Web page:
P.S. I completely disagree with them suing the girlfriend, but I can't say that I wouldn't get equally suckered by a slick-talking lawyer in a similar situation. Walk a mile, and all that...

more than 2 years ago
top

Venus To Transit the Sun In June, Not Again Until 2117

SmlFreshwaterBuffalo More than once (143 comments)

...in what will be a once-in-a-lifetime experience

Transits occur in pairs...the last transit was in 2004.

So, what you're saying is it could be a twice-in-a-lifetime experience for some?

more than 2 years ago
top

IBM Scientists Measure the Heat Emitted From Erasing a Single Bit

SmlFreshwaterBuffalo Re:What am I missing? (111 comments)

Since we're discussing information storage rather than calculations (certainly the two are related but not the same), then per your example the information storage act would require energy to place the water molecule into the box in the first place. If you ignore that by assuming the molecule is already there, then you haven't stored anything and are simply in the intrinsic state of the box like I discussed originally. A computation with no controlled inputs yields no information, it's just nature running its course.

Perhaps you are thinking of this in a purely theoretical sense. In that case then yes, if you can harvest 100% of the energy stored when changing a value, then no additional energy is required.

But, of course, we do not live in such a perfect world. One can never achieve true 100% efficiency. And because of this, my point continues to be that it is impossible to continuously change states in order to store new information without losing some energy. Note that I never said 100% of the energy used during the original storage has to be lost. I simply said that at least some of it would be lost. In the case of the billiard balls, you only spend energy at the beginning as you mentioned, but the amount of energy required is proportional to the number of gates and, due to the laws of thermodynamics, you can never reclaim 100% of that energy after the computation is complete. Therefore, to perform a new computation and store the subsequent result, you would need to expend additional energy to reset the system and restart the computation.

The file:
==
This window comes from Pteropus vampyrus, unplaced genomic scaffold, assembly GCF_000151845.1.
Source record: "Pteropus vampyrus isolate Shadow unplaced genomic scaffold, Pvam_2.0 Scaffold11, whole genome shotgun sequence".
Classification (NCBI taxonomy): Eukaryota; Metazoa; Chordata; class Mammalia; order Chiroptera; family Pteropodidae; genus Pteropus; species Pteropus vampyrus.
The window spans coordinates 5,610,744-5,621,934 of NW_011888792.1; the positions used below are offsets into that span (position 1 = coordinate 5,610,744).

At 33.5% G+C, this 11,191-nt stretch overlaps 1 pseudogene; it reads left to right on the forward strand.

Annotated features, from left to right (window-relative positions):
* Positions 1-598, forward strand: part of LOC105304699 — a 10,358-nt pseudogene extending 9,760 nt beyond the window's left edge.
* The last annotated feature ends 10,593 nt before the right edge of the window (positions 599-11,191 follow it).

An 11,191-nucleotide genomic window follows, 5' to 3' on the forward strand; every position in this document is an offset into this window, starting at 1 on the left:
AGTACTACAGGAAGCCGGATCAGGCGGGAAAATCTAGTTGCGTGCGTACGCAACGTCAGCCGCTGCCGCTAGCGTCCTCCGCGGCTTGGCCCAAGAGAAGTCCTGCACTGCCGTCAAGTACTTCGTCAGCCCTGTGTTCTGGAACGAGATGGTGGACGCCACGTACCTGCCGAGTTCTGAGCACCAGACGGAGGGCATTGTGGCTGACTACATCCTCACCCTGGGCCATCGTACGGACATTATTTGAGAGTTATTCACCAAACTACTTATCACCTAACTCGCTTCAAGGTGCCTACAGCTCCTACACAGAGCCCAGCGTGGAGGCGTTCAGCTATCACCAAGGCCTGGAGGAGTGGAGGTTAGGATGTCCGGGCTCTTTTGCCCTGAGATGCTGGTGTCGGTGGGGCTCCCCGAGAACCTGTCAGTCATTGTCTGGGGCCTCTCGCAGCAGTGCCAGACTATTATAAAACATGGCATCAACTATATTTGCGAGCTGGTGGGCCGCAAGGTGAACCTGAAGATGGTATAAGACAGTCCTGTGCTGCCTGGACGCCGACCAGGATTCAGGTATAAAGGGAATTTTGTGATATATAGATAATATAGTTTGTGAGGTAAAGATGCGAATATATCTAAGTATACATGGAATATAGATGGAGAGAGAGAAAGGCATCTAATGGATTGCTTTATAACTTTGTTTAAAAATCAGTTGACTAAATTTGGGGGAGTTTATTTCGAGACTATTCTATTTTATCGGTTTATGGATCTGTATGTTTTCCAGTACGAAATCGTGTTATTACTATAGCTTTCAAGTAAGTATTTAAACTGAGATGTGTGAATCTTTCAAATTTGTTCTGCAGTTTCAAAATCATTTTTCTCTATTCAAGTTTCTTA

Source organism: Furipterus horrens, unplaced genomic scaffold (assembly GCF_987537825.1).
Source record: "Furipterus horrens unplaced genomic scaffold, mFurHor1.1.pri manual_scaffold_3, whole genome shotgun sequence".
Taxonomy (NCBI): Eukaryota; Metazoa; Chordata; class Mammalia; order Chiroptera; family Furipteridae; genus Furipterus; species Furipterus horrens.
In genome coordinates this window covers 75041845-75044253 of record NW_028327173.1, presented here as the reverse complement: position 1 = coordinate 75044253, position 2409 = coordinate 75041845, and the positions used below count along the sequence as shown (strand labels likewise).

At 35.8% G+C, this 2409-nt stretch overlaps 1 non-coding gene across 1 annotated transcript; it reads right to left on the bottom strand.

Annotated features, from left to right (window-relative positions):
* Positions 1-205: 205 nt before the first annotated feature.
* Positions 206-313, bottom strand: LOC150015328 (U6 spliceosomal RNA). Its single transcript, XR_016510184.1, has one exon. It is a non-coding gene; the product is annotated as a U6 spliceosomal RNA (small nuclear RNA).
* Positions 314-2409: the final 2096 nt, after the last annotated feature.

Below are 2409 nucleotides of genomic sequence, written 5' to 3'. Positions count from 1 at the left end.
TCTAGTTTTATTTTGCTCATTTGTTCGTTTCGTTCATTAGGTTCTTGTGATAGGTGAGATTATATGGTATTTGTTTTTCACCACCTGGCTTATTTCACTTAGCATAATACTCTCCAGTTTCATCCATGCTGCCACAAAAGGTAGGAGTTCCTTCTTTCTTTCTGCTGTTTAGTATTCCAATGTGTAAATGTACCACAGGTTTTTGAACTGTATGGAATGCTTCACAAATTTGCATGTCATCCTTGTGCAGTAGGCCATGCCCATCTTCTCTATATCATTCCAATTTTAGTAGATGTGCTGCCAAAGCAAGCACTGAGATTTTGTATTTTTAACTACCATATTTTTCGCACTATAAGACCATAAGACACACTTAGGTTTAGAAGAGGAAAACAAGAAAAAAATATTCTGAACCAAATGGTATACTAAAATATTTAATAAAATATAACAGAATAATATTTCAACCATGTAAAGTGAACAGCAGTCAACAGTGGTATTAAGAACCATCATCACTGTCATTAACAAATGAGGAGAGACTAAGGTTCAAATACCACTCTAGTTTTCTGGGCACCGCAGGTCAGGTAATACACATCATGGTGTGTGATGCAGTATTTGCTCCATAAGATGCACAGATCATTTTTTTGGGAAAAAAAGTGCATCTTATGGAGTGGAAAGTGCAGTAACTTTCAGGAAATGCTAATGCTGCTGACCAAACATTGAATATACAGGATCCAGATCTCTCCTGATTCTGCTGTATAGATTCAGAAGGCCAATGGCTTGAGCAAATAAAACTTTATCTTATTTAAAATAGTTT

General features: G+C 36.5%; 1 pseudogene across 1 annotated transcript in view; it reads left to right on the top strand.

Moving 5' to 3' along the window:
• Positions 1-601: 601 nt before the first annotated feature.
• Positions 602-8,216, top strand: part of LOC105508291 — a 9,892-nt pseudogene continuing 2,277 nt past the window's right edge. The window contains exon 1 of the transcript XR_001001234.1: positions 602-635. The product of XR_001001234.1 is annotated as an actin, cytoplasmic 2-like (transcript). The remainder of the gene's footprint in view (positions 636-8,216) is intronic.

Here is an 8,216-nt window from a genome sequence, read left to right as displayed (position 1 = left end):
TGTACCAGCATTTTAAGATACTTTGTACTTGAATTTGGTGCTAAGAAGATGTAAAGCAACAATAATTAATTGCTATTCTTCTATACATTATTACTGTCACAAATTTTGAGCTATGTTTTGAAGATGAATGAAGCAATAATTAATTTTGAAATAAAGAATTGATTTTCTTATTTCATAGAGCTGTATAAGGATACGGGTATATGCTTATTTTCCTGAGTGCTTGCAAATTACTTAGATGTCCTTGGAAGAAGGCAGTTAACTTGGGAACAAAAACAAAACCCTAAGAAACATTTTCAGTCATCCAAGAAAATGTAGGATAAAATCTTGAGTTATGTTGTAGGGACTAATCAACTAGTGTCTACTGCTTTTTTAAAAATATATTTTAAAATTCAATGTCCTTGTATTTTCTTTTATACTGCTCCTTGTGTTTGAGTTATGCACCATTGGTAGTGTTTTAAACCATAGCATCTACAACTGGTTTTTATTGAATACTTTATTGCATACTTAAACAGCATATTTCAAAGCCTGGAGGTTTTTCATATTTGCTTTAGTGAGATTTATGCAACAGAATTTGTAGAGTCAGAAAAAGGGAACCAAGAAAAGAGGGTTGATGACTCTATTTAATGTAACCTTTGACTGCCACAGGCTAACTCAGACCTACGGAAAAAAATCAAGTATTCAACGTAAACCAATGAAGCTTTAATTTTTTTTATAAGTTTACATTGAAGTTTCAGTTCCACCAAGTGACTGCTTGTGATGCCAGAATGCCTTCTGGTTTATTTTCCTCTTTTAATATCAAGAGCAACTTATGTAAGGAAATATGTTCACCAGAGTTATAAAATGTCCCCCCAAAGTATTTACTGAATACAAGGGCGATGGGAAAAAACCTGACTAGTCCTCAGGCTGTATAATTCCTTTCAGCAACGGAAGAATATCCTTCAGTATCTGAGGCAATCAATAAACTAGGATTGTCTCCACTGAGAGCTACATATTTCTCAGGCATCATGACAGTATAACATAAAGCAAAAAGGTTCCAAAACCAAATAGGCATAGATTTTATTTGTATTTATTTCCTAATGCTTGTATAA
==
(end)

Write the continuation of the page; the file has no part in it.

more than 2 years ago
top

IBM Scientists Measure the Heat Emitted From Erasing a Single Bit

SmlFreshwaterBuffalo Re:What am I missing? (111 comments)

Changing the state of a bit is not necessarily the same as storing information. To be used for information storage, the system can only move between valid states through external stimuli. If it changes to a different state without external stimuli, then it either doesn't store information or the states are not defined correctly.

The whole point of storing something is to have it maintain its state. If an item is not maintaining a single state, then it's not storing information. And if the item is maintaining the state, then you must apply external stimuli (and therefore energy) to change its state, otherwise it's not maintaining the state, now is it?

more than 2 years ago
top

IBM Scientists Measure the Heat Emitted From Erasing a Single Bit

SmlFreshwaterBuffalo What am I missing? (111 comments)

To store information, you need the ability to set something into at least two possible states, one of which can be the intrinsic state. No matter what you use for storage, you'll always need energy to reach the non-intrinsic state(s), since the intrinsic state is, essentially by definition, the state achieved with no external energy applied.

If you must add energy to enter a non-intrinsic state, it makes perfect sense that the energy would need to be dissipated to return to the intrinsic state (which equates to erasing the bit). I expect something so obvious wouldn't warrant experiments and articles, so what am I missing that makes this more complicated than it seems to be?

more than 2 years ago
top